A futae obi (二重帯) is a long Japanese-style belt that wraps around the body twice, with the ends being joined together and tucked in. It is very easy to wrap around one’s body, as there is no need for any cords or such to secure it properly around the body. The reason for keeping one’s futae obi next to the pillow is because warriors were trained to do the same with their sword. So, in case of danger, one could quickly put on their futae obi and insert their sword into the 2nd loop at a moment’s thought. Based on the context, this advice is useful for when one is at home or taking lodge at an inn.

For modern times, an equivalent to a futae obi would be an obi used for dankyu (段級) ranking in many modern martial arts organizations. While a kaku obi (各帯, long & wide belt) is the more standardized choice for many classical Japanese martial arts today, a simple long obi can be used in its place by tying it the same way as a futae obi. This can be a good substitute, plus it is much faster to fasten around the body than a kaku obi.


JAPANESE: 「もののふの道行く時に逢う人の、右は通らぬものとしるべし(七十六)」

ENGLISH: “A warrior should not pass on the right side when encountering a stranger while on a road (#76)”

MEANING: In the past, people traveled on the specified main roads. As a warrior, passing by a lone person can be risky, especially if it’s another warrior. That person could be one who practices tsuji kiri (辻斬り), which is intentionally cutting down a passerby on a road or in the field in order to test your skills or the sharpness of your sword. Passing by on their right gives them enough time to draw their sword out. To neutralize this, you would pass by on their left, which not only makes it difficult for them to attack, but you can actually stop their hand, grasp the sword handle, etc. if you can spot the attempt.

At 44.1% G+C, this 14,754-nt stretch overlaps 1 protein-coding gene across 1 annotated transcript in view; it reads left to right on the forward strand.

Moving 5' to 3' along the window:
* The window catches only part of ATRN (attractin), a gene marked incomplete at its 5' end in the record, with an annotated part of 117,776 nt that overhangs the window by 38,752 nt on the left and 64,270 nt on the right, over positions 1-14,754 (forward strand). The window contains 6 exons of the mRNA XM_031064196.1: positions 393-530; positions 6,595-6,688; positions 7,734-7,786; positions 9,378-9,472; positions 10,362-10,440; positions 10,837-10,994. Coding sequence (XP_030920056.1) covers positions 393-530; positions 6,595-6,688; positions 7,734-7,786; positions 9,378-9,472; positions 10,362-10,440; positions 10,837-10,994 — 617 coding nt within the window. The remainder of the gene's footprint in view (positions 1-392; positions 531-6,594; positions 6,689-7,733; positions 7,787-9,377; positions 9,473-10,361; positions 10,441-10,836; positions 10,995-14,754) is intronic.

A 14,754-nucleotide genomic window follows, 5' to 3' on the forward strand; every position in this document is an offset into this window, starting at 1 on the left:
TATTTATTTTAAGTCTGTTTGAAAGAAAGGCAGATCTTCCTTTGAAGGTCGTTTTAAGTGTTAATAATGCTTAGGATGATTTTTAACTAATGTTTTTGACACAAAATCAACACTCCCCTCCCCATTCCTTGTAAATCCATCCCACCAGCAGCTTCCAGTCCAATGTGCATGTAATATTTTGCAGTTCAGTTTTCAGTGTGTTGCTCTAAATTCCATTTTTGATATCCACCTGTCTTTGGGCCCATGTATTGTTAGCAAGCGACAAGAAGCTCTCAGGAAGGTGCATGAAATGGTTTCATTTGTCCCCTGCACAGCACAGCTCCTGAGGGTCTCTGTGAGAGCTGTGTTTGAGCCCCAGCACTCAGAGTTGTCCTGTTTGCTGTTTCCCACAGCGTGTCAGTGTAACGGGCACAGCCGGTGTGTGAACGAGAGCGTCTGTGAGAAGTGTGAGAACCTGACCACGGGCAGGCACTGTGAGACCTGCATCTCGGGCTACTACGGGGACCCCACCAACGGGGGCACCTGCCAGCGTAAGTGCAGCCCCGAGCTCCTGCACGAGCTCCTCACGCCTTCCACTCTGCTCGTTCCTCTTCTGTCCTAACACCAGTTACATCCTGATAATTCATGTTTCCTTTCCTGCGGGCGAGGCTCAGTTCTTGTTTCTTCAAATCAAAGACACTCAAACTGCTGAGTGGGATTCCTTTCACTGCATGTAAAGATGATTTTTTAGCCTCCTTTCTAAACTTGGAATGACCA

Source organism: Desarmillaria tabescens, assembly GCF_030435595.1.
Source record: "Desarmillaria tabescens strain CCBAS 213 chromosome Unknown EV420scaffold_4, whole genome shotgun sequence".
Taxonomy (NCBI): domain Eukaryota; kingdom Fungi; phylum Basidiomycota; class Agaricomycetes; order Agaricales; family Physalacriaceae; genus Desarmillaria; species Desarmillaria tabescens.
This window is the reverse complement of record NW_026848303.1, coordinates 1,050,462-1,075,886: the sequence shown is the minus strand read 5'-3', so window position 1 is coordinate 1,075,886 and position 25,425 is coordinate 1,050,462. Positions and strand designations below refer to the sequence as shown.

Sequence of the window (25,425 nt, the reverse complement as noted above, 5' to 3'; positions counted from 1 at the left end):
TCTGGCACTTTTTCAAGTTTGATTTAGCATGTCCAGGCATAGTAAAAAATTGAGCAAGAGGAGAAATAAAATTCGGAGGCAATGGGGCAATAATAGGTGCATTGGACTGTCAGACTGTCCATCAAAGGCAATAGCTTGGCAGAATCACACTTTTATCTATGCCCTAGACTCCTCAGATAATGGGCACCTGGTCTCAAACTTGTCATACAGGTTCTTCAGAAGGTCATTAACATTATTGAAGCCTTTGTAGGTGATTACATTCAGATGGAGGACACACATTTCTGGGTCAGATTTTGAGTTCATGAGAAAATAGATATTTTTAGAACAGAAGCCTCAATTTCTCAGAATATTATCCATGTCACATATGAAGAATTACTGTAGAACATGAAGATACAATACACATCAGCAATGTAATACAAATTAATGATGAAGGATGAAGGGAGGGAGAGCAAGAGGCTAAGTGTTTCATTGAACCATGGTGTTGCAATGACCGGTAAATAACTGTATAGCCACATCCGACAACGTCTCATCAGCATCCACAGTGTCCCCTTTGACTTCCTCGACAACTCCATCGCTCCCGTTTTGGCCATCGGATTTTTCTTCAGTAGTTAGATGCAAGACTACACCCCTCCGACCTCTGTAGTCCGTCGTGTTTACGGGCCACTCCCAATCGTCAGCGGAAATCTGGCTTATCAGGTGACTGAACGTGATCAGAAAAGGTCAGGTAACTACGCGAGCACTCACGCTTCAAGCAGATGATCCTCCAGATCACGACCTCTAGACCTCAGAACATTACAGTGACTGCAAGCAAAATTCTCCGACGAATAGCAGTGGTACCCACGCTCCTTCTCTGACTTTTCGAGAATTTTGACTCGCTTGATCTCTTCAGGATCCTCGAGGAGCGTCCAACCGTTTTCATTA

This is opposite of what was normally practiced in towns, where you would pass on the right side to avoid bumping into another warrior’s sword sheath, and accidentally causing a confrontation that could lead to kirisute gomen (切り捨て御免, having the right to cut down someone who disrespected you as a warrior).



JAPANESE: 「もののふの道行く時に曲り角、避けて通るぞ心ありけり (七十七)」

ENGLISH: “A warrior should be aware to avoid making a turn (closely) around a corner while walking on a path (#77)”

MEANING: This is in regards to any type of building structure. When walking by or turning around a corner, we do so blindly, not knowing what’s on the other side. Corners are perfect for ambushes, making it easy for an attacker to strike down those who are unaware. This is especially true if you walk very close to the corner.

To remedy this, one should instead turn the corner widely. This not only gives you a chance to see what’s on the other side from a safe distance away, but gives a warrior enough space to react in case of an ambush. This is especially necessary when making a left turn, as with one’s sword being on the left side of the body, you would need space to draw it out of it’s sheath and not hit the wall.

In today’s generation, this rule still holds true. Even outside of a combative situation, it is a good idea to take care around corners especially in heavily populated areas. For example, when walking on a sidewalk, to avoid bumping into someone who may be carrying something. Or when inside a store, to avoid turning straight into a showcase or display.


These are few of the 100 short poems found in Bokuden Tsukahara’s Hyakushu. It would be nice to add all of them, but I have to refrain as that would become a rather large translation project. Hoping to revisit this in the near future, with possibly examples from Tsukahara’s own recorded history that covers his personal experiences.


1) There is an older article about this on Light in the Clouds, which can be accessed here

2) From sources like “Zusetsu – Kobudōshi” (図説・古武道史), it is mentioned that Bokuden Tsukahara actually wrote around 97. After Tsukahara’s death, the original manuscript that he wrote was kept in the possession of Iizasa (飯篠) family. From there, a person named Katō Sagami-no-kami (加藤相模守) is stated to have added 3 more to the original manuscript.